DEVASTATION from Hurricane Michael in Mexico Beach, Florida, this month. The tropical weather that turned into Michael began as a relatively humble storm before turning into the most powerful cyclone to hit the Florida Panhandle, causing widespread destruction.     AP
DEVASTATION from Hurricane Michael in Mexico Beach, Florida, this month. The tropical weather that turned into Michael began as a relatively humble storm before turning into the most powerful cyclone to hit the Florida Panhandle, causing widespread destruction. AP

Insurers facing stormy weather

By Martin Hesse Time of article published Oct 29, 2018

Share this article:

JOHANNESBURG - Climate change has the insurance industry worried, and it’s for reasons besides the obvious ones. 

Extreme weather events, which are increasing in frequency and severity around the world, cause massive physical destruction. But it’s not only the physical losses that insurers must deal with; it’s indirect risks such as supply-chain interruption and professional liability.

At the recent Norton Rose Fulbright Insurance Conference, the firm’s London-based insurance law consultant, Tim Ingham, looked at the concerns, but also opportunities, for insurers in the face of climate change.

No presentation on extreme weather events around the world can be completely up to date because of the frequency with which they are now occurring. In the couple of weeks since Ingham’s presentation, there has been the widespread devastation in Florida wreaked by Hurricane Michael, which generated winds of 250km/* and which entered the record books as the third worst hurricane ever to make landfall in the US.

Ingham did, however, catalogue a string of events, including the recent severe wildfires in California, fuelled by strong winds, drought and high temperatures; drought and wildfires in Australia; weather of both extremes (cold and hot) in the UK and Europe; and, closer to home, the recent drought in the Western Cape.

And it’s likely to get a lot worse, according to scientists’ predictions, Ingham says.

Increases in global surface temperatures mean that more water vapour is held in the air. The increase is exponential. Increases in water vapour, will fuel more storms. For example, if global temperatures were to rise by as much as four degrees (twice the two-degree cap aimed at in the Paris Agreement of 2015), this will result in a 50% increase in the amount of water vapour in the air.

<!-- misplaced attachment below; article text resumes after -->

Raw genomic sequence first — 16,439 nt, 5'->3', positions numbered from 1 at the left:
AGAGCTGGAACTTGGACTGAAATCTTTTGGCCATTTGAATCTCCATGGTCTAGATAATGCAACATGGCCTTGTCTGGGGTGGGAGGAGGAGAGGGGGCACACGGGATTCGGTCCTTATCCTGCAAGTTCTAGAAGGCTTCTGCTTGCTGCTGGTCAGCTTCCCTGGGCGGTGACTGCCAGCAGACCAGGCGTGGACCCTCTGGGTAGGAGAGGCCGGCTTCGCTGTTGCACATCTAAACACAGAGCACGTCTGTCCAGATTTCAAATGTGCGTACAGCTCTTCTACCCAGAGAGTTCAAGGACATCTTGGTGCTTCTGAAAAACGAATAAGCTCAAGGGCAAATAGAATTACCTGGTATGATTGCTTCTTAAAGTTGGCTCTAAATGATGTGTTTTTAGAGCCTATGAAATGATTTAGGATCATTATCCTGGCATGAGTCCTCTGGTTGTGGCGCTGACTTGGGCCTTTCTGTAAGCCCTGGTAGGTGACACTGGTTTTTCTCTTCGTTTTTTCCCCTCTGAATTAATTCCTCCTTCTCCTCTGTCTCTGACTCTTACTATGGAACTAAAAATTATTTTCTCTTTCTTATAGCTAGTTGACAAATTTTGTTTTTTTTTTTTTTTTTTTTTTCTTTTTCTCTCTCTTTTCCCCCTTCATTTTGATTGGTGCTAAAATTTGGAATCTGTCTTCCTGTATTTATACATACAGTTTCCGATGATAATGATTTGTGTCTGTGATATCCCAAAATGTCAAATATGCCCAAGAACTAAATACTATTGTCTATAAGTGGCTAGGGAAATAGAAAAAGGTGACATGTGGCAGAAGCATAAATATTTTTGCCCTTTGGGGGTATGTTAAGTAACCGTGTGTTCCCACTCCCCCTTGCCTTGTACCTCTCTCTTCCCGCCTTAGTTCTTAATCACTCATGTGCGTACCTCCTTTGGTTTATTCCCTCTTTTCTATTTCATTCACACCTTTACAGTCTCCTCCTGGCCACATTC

“Dry places are expected to get drier and wet places wetter,” he says, “sea levels will rise, and there’ll be more flooding from storm surges.”

Already, oceans are 20cm higher than they were in 1950, and there has been a fourfold increase in flooding claims at Lloyd’s in 30 years.

It remains to be seen whether insurance models, which work out the probabilities of weather-related losses occurring, will be able to keep up, Ingham says. “The industry has been pretty good in the past with modelling, and models have had to be adaptable, but how reliable will future modelling be if the weather becomes increasingly unpredictable and volatile?”

There may also be problems for regulators in setting adequate capital requirements for insurers, Ingham says, and for re-insurers, to which individual insurance companies transfer their larger risks.

But apart from the burden of covering heavier physical losses, insurers must be mindful of the indirect consequences of climate change, which are less obvious but can result in major financial loss. There may even be opportunities to be had in designing products to cover some of these risks, he says.

One is business and supply-chain interruption: extreme events can put businesses such as factories out of action for long periods, resulting not only in a loss of income for the factory owners, but an interruption in the supply of goods to their buyers.

Each stage of the supply chain, which may stretch all around the world, would be adversely affected.

Another is professional liability. Professional consultants take out indemnity cover to protect themselves from costly lawsuits brought against them for negligence. Professionals involved in the design and construction of buildings and infrastructure, such as architects, town planners and civil engineers, may be particularly at risk if they fail to adapt to climate change or to extreme weather in the design and construction of buildings.

Ingham cited the Glasgow Science Museum, where the extreme temperatures of this past summer melted the bonding compound between its roof panels.

At a climate-change seminar hosted in August by Norton Rose Fulbright, one of its directors, Michael Chronis, pointed out that engineers may have to look at how they design roads and other infrastructure in light of extreme weather event statistics. And Simon Robinson, head of specialist property at Bryte Insurance, said insurers may ask clients to retro-fit buildings to withstand more extreme storms or, in the case of forests, to ensure basic fire prevention systems are in place.

Then there are the companies that are contributing to climate change. Will legislation be introduced that makes it easier for third parties to claim compensation from them?

Ingham said one report he had read suggested that 80% of harmful emissions can be attributed to just 29 power companies around the world.

He said that many kinds of companies will face increasingly onerous obligations to report on risks relating to climate change. Also, where investors are sought, care will be needed concerning what information is provided relating to the risk that carbon dioxide emissions and climate change bring to that business or investment. Law suits could easily follow.


Share this article: